Queens of the Stone Age already had two previous albums before this 2002 release, but it’s this record that would put them in the public eye. The staples of a QOTSA album are all here: sick guitar riffs, Homme’s smooth voice, and awesome songs. There are great songs here including some of their best known songs, but there are a couple of little things that bring this album down. Either way, it’s still a kick ass album that will leave you in awe.
“You Think I Ain’t Worth a Dollar, but I Feel Like a Millionaire” opens the album with a lot of fierce energy. It should be noted that on this track the vocals are provided by Nick Oliveri, not Josh Homme. Because of Oliveri’s unchained screaming vocals the song definitely has a lot of attitude, but not being a huge fan of yelling, screeching vocals it gets old after a while. His style fits nicely with the song, but after a while all the screaming can really get to you, especially because the band is so talented they don’t these types of vocals to get by.
The next track is the well known “No One Knows.” It begins with the instantly recognizable guitar riff. It’s the type of riff that makes you break out the air guitar. Here Homme makes his first vocal appearance on the album. The way he’s singing during the chorus sounds like he’s performing an incantation or some sort of spell. Not only is the guitar great, the drumming is awesome too for one good reason: Dave Grohl. Grohl is the guest drummer on this album and his drumming is brutal and harsh on this track. He really gives it his all on the entire album. His bigger than life drumming brings a lot of attitude and volume to the record.
Another great track is “Song for the Dead.” Mark Lanegan of Screaming Trees fame sings on this track and his gruff, dirty vocals are perfect for the grimy tune. Homme provides the ethereal “ahhs” that occur in the background of the song and it adds a dark edge to it. The guitar here is also great. It does a mini- sliding riff after the drums and it adds an undeniable groove to the song. Every element from the vocals to the music gives off this grungy, dirty feeling to the song. One of the best tracks found here.
Some of the songs even play with dark imagery and subjects. The last two tracks “Song for the Deaf” and the hidden “Mosquito Song” both have disturbing imagery and are probably the darkest songs on the album. The first song has a sinister tone to it, especially when a gruff, hardened voice comes on and says “The blind can go get fucked/Lie beside the ditch/This halo round my neck/Has torn out every stitch.” The music of the latter song sounds like a lullaby, but when the singing begins this idea goes out the window. The song is really somber and Homme reinforces this idea with his soft, low singing. There’s even a pretty piano solo that gives the song a haunting tone. Though the songs differ from the others, they are still awesome tracks.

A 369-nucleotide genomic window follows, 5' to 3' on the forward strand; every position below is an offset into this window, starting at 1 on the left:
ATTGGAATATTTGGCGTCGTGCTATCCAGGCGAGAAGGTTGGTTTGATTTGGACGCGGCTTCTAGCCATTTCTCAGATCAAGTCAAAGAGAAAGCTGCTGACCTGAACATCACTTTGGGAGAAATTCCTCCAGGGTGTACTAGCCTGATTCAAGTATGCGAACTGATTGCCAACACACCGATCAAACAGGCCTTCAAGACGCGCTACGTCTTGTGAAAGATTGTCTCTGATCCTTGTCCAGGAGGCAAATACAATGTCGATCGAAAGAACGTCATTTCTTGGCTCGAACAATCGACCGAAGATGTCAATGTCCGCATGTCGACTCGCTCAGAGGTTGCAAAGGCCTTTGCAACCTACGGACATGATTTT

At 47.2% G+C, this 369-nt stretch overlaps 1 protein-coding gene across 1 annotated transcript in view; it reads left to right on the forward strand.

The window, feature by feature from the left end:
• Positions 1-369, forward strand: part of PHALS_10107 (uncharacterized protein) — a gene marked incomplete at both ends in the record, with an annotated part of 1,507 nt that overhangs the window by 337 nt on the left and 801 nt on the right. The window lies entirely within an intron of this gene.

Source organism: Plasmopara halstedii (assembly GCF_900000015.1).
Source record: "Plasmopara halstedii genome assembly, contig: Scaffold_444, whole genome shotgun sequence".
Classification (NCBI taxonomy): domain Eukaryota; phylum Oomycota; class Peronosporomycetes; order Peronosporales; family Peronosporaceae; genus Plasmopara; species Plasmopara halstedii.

While all the songs are great there is one thing about them that gets tiring. Fake radio djs will often act as an interlude between some of the songs and they really get annoying after the first time you run into it. It seems really pointless and doesn’t add much to the album. Maybe it would be different if they added these interludes as their own separate tracks, but they are attached at the end of songs, so it makes it a bit more difficult to avoid them. The album stands well on its own without the radio interludes. They are funny at times, but otherwise they come across as weird.
What does make the songs so awesome are the vocals. Here, three different vocalist share the spotlight. I already mentioned Oliveri’s screaming style. The other two are Josh Homme and Mark Lanegan. Out of all three Homme is my favorite. His voice is a mixture of the sweet, the seductive and the sinister. He always sound so smooth on the songs he sings and his voice is infectious. It’s one of the reasons QOTSA are one of my favorite bands. It sounds like he’s trying to bed you while singing about really dark things. He also sounds great when he sings flasetto. Lanegan’s vocals aren’t bad either when they fit the song, but his vocals don’t seem to fit on the track “Another Love Song.”
The riff on this song is kick ass. It almost hypnotizes you, but Lanegan’s vocals fall flat here. He doesn’t really add anything to the song. They’re just sort of plain and easy to tune out. I think this song would’ve been better if Homme took over the vocals on this one. The different vocalists aren’t a bad idea and they add some flavor to the album, but I wonder if sticking with just one would’ve made the record tighter. But it’s interesting how it allows them to bounce around different styles of music on one album.
Just as with the other QOTSA albums, the guitar work on here is exceptional. There are exotic, Spanish influenced riffs and solos that go round and round until you get dizzy. It really shows off how talented Homme is with a guitar. If anything he should be recognized more for his unbelievable playing. The guitar playing sometimes feels like it was ripped from another era, mainly the 60’s and 70’s. And sometimes there’s a hint of blues tossed in like on the track “God is in the Radio.” The guitar playing is part of what makes these songs so epic.
Overall, I give this album 8/10. The songs are great and some of the band’s best known work is found here, but the weird radio interludes and constantly switching the vocalists really brings this album down. The music is great (as always) and will either have your head banging or leave you sitting in a trance. For anyone who hasn’t heard this album or doesn’t understand why the band is so popular you need to hear this record. Though the album is not perfect it still has some of their best work. This band really knows how to keep the listener entertained.
What’s your favorite track on the album? Do you think the interludes are cool? Leave your thoughts in the comments below.